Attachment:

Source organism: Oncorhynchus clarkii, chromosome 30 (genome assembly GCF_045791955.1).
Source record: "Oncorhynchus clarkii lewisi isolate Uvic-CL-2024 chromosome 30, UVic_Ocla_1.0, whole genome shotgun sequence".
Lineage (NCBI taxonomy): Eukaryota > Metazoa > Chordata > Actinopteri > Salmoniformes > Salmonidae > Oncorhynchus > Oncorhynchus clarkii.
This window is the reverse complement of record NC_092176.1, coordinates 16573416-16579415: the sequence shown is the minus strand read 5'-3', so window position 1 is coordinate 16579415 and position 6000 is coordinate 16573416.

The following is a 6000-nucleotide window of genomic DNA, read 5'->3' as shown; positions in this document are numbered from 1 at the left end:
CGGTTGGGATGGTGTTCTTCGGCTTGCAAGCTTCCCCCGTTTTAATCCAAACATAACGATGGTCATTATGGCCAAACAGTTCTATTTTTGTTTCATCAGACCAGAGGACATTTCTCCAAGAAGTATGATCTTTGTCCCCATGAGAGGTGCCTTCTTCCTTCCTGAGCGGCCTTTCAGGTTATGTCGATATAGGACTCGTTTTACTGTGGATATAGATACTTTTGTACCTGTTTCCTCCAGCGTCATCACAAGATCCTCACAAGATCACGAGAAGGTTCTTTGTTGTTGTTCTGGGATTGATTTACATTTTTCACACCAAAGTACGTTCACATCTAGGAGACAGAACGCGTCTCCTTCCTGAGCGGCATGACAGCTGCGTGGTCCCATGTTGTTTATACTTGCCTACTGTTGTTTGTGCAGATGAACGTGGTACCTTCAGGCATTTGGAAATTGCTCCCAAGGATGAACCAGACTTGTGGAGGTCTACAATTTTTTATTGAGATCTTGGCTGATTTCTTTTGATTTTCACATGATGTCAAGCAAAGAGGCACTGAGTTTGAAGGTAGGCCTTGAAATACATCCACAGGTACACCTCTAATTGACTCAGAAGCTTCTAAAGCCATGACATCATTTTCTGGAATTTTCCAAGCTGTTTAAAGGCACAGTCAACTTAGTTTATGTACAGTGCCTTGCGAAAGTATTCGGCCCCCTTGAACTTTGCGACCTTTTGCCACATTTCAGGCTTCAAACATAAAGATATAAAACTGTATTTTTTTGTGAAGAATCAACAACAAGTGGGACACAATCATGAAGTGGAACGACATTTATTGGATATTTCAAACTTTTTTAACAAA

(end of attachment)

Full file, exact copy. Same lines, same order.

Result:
Source organism: Oncorhynchus clarkii, chromosome 30 (genome assembly GCF_045791955.1).
Source record: "Oncorhynchus clarkii lewisi isolate Uvic-CL-2024 chromosome 30, UVic_Ocla_1.0, whole genome shotgun sequence".
Lineage (NCBI taxonomy): Eukaryota > Metazoa > Chordata > Actinopteri > Salmoniformes > Salmonidae > Oncorhynchus > Oncorhynchus clarkii.
This window is the reverse complement of record NC_092176.1, coordinates 16573416-16579415: the sequence shown is the minus strand read 5'-3', so window position 1 is coordinate 16579415 and position 6000 is coordinate 16573416.

The following is a 6000-nucleotide window of genomic DNA, read 5'->3' as shown; positions in this document are numbered from 1 at the left end:
CGGTTGGGATGGTGTTCTTCGGCTTGCAAGCTTCCCCCGTTTTAATCCAAACATAACGATGGTCATTATGGCCAAACAGTTCTATTTTTGTTTCATCAGACCAGAGGACATTTCTCCAAGAAGTATGATCTTTGTCCCCATGAGAGGTGCCTTCTTCCTTCCTGAGCGGCCTTTCAGGTTATGTCGATATAGGACTCGTTTTACTGTGGATATAGATACTTTTGTACCTGTTTCCTCCAGCGTCATCACAAGATCCTCACAAGATCACGAGAAGGTTCTTTGTTGTTGTTCTGGGATTGATTTACATTTTTCACACCAAAGTACGTTCACATCTAGGAGACAGAACGCGTCTCCTTCCTGAGCGGCATGACAGCTGCGTGGTCCCATGTTGTTTATACTTGCCTACTGTTGTTTGTGCAGATGAACGTGGTACCTTCAGGCATTTGGAAATTGCTCCCAAGGATGAACCAGACTTGTGGAGGTCTACAATTTTTTATTGAGATCTTGGCTGATTTCTTTTGATTTTCACATGATGTCAAGCAAAGAGGCACTGAGTTTGAAGGTAGGCCTTGAAATACATCCACAGGTACACCTCTAATTGACTCAGAAGCTTCTAAAGCCATGACATCATTTTCTGGAATTTTCCAAGCTGTTTAAAGGCACAGTCAACTTAGTTTATGTACAGTGCCTTGCGAAAGTATTCGGCCCCCTTGAACTTTGCGACCTTTTGCCACATTTCAGGCTTCAAACATAAAGATATAAAACTGTATTTTTTTGTGAAGAATCAACAACAAGTGGGACACAATCATGAAGTGGAACGACATTTATTGGATATTTCAAACTTTTTTAACAAA